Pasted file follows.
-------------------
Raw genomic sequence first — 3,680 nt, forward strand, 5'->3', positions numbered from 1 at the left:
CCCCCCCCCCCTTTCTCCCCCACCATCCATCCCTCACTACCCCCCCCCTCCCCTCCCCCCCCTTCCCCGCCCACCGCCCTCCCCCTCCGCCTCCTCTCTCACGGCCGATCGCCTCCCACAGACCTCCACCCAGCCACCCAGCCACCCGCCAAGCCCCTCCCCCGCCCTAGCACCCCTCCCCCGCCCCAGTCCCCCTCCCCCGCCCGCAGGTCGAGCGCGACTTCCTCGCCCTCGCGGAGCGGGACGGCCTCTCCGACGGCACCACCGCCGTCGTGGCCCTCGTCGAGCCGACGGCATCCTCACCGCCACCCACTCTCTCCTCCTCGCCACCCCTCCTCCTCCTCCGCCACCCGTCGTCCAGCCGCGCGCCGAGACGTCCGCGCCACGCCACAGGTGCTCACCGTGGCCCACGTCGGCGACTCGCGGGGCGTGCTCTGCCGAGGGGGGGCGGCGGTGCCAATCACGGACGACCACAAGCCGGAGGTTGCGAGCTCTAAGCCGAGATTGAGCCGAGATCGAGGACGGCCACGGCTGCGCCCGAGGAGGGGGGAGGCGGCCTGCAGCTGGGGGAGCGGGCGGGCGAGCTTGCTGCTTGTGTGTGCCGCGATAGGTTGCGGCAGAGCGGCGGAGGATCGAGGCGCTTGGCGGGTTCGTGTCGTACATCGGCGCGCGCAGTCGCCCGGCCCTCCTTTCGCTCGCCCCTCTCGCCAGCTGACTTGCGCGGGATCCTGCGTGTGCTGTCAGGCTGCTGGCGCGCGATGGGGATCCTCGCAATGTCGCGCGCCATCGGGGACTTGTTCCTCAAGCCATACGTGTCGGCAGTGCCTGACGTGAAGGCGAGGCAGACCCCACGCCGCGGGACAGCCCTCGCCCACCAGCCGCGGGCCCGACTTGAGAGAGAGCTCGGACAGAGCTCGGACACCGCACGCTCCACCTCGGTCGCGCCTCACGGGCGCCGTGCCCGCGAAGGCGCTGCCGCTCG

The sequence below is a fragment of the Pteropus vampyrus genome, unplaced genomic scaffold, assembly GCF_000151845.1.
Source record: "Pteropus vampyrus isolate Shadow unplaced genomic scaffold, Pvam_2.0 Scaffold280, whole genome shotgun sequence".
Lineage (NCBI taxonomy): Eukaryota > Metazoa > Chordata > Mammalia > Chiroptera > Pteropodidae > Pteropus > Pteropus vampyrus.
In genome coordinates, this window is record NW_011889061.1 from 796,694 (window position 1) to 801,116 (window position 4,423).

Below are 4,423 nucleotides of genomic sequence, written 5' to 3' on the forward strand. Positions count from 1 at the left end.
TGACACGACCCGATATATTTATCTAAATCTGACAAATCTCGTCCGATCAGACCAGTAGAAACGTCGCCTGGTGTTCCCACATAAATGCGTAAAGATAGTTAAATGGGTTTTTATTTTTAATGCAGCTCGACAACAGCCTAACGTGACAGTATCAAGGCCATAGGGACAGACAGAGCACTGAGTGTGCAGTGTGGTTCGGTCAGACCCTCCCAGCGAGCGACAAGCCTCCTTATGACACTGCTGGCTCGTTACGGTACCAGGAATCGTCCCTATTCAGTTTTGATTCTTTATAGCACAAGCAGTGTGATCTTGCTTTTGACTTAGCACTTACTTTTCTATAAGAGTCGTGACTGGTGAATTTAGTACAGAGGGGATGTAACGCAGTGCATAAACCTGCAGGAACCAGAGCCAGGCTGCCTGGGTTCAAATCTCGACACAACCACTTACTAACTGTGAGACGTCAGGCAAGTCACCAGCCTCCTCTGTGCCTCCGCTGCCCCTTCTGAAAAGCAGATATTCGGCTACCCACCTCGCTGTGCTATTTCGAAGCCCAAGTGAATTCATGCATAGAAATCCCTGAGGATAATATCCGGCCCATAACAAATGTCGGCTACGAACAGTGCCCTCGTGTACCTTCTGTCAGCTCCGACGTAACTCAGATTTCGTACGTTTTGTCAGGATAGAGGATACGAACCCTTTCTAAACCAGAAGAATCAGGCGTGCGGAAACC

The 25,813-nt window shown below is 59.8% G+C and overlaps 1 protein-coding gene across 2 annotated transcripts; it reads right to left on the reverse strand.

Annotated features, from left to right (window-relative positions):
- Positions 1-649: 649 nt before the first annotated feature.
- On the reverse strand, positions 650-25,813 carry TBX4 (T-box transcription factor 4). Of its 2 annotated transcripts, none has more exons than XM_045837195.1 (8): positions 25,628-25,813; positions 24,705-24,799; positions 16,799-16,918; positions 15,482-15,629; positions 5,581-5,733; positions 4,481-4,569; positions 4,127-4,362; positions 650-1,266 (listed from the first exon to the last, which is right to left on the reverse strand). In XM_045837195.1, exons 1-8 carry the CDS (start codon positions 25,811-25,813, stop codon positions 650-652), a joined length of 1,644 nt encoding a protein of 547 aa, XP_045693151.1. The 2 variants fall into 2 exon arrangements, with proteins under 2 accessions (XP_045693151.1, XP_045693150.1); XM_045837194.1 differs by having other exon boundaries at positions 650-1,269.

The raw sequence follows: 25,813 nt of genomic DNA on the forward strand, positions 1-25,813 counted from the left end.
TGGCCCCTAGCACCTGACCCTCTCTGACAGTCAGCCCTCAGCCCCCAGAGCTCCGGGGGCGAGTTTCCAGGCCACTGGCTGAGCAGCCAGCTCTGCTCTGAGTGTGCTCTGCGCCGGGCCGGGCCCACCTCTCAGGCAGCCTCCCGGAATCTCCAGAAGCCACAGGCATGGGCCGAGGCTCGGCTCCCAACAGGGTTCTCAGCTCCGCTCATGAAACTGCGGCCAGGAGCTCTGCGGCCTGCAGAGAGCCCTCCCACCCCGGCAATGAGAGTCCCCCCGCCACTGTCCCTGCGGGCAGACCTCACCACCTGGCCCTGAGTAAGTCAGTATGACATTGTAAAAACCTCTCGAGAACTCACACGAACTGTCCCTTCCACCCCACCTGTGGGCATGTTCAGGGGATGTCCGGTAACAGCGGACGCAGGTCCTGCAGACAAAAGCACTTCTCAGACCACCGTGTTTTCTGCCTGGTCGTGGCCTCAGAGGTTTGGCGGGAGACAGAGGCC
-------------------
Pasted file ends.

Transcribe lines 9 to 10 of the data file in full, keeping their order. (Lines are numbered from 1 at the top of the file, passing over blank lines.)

The 25,813-nt window shown below is 59.8% G+C and overlaps 1 protein-coding gene across 2 annotated transcripts; it reads right to left on the reverse strand.

Annotated features, from left to right (window-relative positions):